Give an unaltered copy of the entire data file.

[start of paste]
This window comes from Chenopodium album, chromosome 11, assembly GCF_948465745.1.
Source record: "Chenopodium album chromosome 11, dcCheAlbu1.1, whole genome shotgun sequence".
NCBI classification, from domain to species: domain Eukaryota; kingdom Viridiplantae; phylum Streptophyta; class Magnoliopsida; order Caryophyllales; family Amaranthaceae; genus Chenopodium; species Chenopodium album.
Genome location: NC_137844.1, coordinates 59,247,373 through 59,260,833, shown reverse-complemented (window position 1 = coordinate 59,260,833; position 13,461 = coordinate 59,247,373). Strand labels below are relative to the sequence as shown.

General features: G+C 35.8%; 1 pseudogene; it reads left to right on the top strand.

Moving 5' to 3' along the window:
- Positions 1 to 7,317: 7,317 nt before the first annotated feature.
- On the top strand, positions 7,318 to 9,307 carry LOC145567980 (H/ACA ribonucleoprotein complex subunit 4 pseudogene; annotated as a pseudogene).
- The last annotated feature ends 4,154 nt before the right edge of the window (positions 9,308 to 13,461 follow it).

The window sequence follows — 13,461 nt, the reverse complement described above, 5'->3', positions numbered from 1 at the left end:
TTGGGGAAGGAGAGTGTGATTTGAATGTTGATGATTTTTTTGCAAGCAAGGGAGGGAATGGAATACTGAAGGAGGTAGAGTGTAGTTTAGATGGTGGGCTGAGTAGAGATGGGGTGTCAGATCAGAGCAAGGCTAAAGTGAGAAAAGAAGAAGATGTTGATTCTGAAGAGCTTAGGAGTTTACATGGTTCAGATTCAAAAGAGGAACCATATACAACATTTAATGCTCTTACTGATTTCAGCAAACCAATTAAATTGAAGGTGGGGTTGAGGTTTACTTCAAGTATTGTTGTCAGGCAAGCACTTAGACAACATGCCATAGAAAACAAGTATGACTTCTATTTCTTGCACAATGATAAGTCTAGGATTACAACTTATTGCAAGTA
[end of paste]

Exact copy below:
This window comes from Chenopodium album, chromosome 11, assembly GCF_948465745.1.
Source record: "Chenopodium album chromosome 11, dcCheAlbu1.1, whole genome shotgun sequence".
NCBI classification, from domain to species: domain Eukaryota; kingdom Viridiplantae; phylum Streptophyta; class Magnoliopsida; order Caryophyllales; family Amaranthaceae; genus Chenopodium; species Chenopodium album.
Genome location: NC_137844.1, coordinates 59,247,373 through 59,260,833, shown reverse-complemented (window position 1 = coordinate 59,260,833; position 13,461 = coordinate 59,247,373). Strand labels below are relative to the sequence as shown.

General features: G+C 35.8%; 1 pseudogene; it reads left to right on the top strand.

Moving 5' to 3' along the window:
- Positions 1 to 7,317: 7,317 nt before the first annotated feature.
- On the top strand, positions 7,318 to 9,307 carry LOC145567980 (H/ACA ribonucleoprotein complex subunit 4 pseudogene; annotated as a pseudogene).
- The last annotated feature ends 4,154 nt before the right edge of the window (positions 9,308 to 13,461 follow it).

The window sequence follows — 13,461 nt, the reverse complement described above, 5'->3', positions numbered from 1 at the left end:
TTGGGGAAGGAGAGTGTGATTTGAATGTTGATGATTTTTTTGCAAGCAAGGGAGGGAATGGAATACTGAAGGAGGTAGAGTGTAGTTTAGATGGTGGGCTGAGTAGAGATGGGGTGTCAGATCAGAGCAAGGCTAAAGTGAGAAAAGAAGAAGATGTTGATTCTGAAGAGCTTAGGAGTTTACATGGTTCAGATTCAAAAGAGGAACCATATACAACATTTAATGCTCTTACTGATTTCAGCAAACCAATTAAATTGAAGGTGGGGTTGAGGTTTACTTCAAGTATTGTTGTCAGGCAAGCACTTAGACAACATGCCATAGAAAACAAGTATGACTTCTATTTCTTGCACAATGATAAGTCTAGGATTACAACTTATTGCAAGTA